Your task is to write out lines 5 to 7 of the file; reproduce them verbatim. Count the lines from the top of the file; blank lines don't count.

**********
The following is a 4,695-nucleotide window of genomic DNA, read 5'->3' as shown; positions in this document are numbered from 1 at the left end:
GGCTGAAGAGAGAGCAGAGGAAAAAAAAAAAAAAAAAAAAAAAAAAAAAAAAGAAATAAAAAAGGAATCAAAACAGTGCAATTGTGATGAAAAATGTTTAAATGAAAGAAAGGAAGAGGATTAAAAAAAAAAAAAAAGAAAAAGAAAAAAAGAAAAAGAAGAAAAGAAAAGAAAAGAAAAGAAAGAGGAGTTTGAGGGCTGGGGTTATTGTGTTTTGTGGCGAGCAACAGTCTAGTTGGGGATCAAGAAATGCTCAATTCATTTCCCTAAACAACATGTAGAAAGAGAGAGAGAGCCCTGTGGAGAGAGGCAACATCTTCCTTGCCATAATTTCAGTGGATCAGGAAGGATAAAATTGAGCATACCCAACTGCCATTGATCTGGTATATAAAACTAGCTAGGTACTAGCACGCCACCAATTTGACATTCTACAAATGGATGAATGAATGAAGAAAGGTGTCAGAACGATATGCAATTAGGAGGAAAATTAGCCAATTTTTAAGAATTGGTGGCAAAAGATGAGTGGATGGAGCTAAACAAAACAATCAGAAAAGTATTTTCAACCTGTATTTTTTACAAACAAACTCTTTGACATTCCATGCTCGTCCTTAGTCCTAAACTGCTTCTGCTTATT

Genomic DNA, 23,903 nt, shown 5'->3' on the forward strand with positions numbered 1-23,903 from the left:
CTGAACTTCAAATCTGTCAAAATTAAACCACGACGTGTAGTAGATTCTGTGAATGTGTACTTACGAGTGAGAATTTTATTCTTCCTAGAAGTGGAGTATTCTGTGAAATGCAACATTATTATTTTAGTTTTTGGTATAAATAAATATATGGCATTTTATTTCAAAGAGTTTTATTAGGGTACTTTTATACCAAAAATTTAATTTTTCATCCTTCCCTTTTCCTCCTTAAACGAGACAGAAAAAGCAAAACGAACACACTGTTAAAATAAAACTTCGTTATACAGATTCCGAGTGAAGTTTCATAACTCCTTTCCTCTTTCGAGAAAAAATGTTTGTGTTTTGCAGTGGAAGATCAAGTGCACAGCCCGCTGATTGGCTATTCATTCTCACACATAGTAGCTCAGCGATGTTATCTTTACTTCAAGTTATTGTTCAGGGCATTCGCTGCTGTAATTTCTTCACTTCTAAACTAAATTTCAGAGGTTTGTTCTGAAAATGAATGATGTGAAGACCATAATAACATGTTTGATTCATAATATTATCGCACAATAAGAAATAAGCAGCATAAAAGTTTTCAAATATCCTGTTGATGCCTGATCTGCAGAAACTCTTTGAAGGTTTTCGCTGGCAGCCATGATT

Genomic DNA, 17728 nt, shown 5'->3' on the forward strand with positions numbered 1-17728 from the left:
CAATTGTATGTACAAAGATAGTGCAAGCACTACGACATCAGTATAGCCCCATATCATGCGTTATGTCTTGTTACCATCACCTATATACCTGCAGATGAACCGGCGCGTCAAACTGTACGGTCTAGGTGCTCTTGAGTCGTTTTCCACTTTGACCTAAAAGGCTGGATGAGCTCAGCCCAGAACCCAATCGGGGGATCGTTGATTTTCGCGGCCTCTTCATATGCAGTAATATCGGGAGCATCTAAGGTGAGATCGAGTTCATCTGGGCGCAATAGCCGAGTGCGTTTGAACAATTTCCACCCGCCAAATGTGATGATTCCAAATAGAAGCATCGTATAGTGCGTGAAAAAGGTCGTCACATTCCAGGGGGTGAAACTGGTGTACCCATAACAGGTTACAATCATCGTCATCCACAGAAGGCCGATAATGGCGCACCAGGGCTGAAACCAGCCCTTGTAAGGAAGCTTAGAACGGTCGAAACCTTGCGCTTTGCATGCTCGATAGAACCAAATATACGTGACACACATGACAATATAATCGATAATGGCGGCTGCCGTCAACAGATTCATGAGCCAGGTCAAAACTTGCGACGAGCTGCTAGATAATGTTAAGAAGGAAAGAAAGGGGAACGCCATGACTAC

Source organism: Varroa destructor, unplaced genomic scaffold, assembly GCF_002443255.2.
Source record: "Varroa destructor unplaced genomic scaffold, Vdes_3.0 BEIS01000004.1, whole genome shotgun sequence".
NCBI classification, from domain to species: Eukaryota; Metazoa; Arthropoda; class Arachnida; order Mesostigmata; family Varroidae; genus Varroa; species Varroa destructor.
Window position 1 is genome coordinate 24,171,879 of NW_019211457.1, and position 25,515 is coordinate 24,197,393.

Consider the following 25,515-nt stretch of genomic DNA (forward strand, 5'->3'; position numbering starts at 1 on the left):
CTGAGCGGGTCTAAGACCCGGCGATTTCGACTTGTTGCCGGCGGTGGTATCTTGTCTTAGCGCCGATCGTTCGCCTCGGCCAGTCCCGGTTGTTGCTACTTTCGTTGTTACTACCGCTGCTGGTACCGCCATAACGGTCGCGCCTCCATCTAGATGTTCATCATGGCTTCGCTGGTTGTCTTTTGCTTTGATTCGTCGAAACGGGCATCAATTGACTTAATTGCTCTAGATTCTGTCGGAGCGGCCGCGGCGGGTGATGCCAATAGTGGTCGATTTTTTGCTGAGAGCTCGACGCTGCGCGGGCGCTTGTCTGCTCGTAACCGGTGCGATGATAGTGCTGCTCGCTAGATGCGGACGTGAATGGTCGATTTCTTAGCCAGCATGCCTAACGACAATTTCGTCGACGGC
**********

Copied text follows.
Genomic DNA, 17728 nt, shown 5'->3' on the forward strand with positions numbered 1-17728 from the left:
CAATTGTATGTACAAAGATAGTGCAAGCACTACGACATCAGTATAGCCCCATATCATGCGTTATGTCTTGTTACCATCACCTATATACCTGCAGATGAACCGGCGCGTCAAACTGTACGGTCTAGGTGCTCTTGAGTCGTTTTCCACTTTGACCTAAAAGGCTGGATGAGCTCAGCCCAGAACCCAATCGGGGGATCGTTGATTTTCGCGGCCTCTTCATATGCAGTAATATCGGGAGCATCTAAGGTGAGATCGAGTTCATCTGGGCGCAATAGCCGAGTGCGTTTGAACAATTTCCACCCGCCAAATGTGATGATTCCAAATAGAAGCATCGTATAGTGCGTGAAAAAGGTCGTCACATTCCAGGGGGTGAAACTGGTGTACCCATAACAGGTTACAATCATCGTCATCCACAGAAGGCCGATAATGGCGCACCAGGGCTGAAACCAGCCCTTGTAAGGAAGCTTAGAACGGTCGAAACCTTGCGCTTTGCATGCTCGATAGAACCAAATATACGTGACACACATGACAATATAATCGATAATGGCGGCTGCCGTCAACAGATTCATGAGCCAGGTCAAAACTTGCGACGAGCTGCTAGATAATGTTAAGAAGGAAAGAAAGGGGAACGCCATGACTAC

Source organism: Varroa destructor, unplaced genomic scaffold, assembly GCF_002443255.2.